From Garden to Table: Inspiring Projects for Home and Outdoor Living

Updated April 26th, 2024

Nature is healing for our bodies and minds, but it often feels like we’re not getting enough of it in modern life. Why let outdoor living end at your welcome mat? From growing food you can eat to gathering water for your lawn and even composting, there’s a lot you can do to bring the outdoors in.

These tips will help make your daily life greener!

Vertical Gardens

If you’re short on space but still want a gorgeous garden, it’s time to stop and create a vertical garden. These awesome gardens grow up instead of out, using tools like raised garden beds, trellises, and hanging baskets for flowering plants.

Because this type of garden requires a smaller space, it needs to be placed in the best area possible for sunlight. Avoid setting it too close to outdoor kitchens or fire pits.

Kitchen Gardens

Kitchen gardens are one of the best things any homeowner can have. They are an area where you grow fruits, vegetables, herbs, and anything else that can be used for eating, cleaning, or generally needing to be harvested.

Avoid the urge to section off areas for aesthetic reasons when setting this up. Rotating crops is a far better idea. People indigenous to the American continent have grown a trio of rice, beans, and corn called the Three Sisters together for centuries because crop rotation is good for producing all three.

Permaculture Design

If a classic garden bores you, you’re not alone! There’s a large movement right now for lawns and gardens to be more naturalistic and offer a less human-centered aesthetic. This means using native plants and picking a layout that’s more eco-friendly. Focusing on plants that are good for native pollinators and avoiding invasive plants like English ivy is a great start.

Outdoor Kitchen

Outdoor kitchens will always be a popular choice for anyone who wants to entertain and hates the idea of being locked away in a kitchen while they have gorgeous views outside. Everything you include in this outdoor kitchen is graded for outdoor use, from the mini fridge to the stove. Even if you have it on a covered patio, these appliances will remain in the outdoor temperature and moisture.

If you want your outdoor kitchen to shine, put it against a gorgeous backdrop. Choose dark vinyl siding colors, which will let lighter counters and stainless steel appliances really pop.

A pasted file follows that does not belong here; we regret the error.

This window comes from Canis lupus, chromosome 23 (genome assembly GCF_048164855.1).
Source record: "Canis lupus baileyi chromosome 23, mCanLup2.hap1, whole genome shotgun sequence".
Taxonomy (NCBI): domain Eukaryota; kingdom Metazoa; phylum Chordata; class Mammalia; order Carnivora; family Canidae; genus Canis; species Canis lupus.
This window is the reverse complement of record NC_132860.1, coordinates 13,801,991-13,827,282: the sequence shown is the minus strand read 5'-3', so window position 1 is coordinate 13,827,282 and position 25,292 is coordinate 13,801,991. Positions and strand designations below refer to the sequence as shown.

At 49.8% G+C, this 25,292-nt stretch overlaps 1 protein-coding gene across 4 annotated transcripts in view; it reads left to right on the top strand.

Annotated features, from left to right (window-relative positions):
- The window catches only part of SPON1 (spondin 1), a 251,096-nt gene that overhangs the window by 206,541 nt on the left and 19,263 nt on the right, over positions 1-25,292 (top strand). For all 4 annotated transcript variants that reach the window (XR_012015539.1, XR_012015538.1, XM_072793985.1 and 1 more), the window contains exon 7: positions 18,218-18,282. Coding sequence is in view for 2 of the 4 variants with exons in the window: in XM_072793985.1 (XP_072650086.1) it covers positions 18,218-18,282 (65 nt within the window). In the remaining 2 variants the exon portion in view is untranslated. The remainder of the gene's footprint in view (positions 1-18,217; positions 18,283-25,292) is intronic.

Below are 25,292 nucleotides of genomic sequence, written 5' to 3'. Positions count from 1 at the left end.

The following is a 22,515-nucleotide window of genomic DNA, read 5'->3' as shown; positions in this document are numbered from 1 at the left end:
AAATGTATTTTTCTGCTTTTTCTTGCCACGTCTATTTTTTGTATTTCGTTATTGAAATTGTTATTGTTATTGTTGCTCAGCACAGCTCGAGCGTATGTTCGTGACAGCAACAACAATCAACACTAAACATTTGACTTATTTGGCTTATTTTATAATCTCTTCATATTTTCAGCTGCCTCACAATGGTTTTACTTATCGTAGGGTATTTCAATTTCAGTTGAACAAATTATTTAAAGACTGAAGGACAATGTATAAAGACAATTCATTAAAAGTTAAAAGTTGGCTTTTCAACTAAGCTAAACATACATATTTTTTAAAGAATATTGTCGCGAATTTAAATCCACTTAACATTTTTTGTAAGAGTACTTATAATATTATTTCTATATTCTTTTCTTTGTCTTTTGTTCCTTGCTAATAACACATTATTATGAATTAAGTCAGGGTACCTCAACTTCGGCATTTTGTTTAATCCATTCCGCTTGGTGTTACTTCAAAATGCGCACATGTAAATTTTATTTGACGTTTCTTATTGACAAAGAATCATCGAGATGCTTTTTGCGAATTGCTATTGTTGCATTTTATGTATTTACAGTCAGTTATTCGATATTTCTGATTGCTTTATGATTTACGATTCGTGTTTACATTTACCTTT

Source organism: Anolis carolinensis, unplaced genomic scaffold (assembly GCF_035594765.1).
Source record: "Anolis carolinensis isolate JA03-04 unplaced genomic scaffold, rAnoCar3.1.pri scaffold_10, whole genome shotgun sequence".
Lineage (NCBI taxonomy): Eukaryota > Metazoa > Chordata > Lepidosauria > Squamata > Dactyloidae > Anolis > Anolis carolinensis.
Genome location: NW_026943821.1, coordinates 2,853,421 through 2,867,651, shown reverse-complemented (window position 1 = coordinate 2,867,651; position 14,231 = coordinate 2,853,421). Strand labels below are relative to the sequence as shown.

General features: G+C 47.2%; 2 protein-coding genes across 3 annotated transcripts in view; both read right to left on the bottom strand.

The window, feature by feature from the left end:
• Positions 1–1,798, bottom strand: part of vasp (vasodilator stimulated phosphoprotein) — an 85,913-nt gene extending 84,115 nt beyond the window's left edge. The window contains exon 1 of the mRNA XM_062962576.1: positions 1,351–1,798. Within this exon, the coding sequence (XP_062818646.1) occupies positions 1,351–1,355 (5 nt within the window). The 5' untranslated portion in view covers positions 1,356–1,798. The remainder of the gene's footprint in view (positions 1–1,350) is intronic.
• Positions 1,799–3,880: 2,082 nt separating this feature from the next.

Herb Spiral

If you love cooking and want to get the most out of a small area of land, it could be a good idea to plant an herb spiral. This is a spiraled garden that can grow plants that need a lot of sun and plants that need less, based on their position in the spiral design.

This is usually built, so the middle of the spiral is the highest point, with dirt held in by a spiral of bricks or stones. It is awesome for anything from basil to thyme and is perfect for any home cook.

Fruit Trees and Berry Bushes

Fruit trees are a dream come true, given how expensive groceries have been in recent years. Instead of sweating what you can afford, you just have to water and harvest! Research which plants do best in your environment, and avoid planting too close to your home.

If you live in an area with many raccoons or other animals that love the smell of ripe fruit, you need to make sure you regularly pick your fruit and remove any that fall, or your entire garden may become overrun.

Rainwater Harvesting System

Water is one of the most heavily used resources when gardening, and bills can add up to hundreds of dollars a month if you are careful. Instead, it’s a good idea to stop and gather your rainwater so you can use that instead. This will help keep your lawn from flooding when a storm hits while also giving you a lot to work with.

If you want to gather the most water possible, getting a rain barrel and some rain chains for gutters is a good idea. Tog them; they’ll guide the rain where you want it to go so you can get the most use out of it.

Composting Station

Composting is the only way to ensure that you’re producing as little waste as possible. Buying a compost setup or building one yourself can take up space, but it’s great for the environment.

Build this on a solid foundation. Failure to do so will result in your composting station leaning or tilting as it sinks into your lawn’s soil. Starting with a base of 12×12 outdoor tile will help keep the composting station strong.

Outdoor Living Doesn’t End At the Welcome Mat

Although there’s a clear line between inside and outside, you should blur it a little if you want to live as outdoorsy as possible. Follow these ideas, and check out our site Homewares Interior for more awesome inspiratior.

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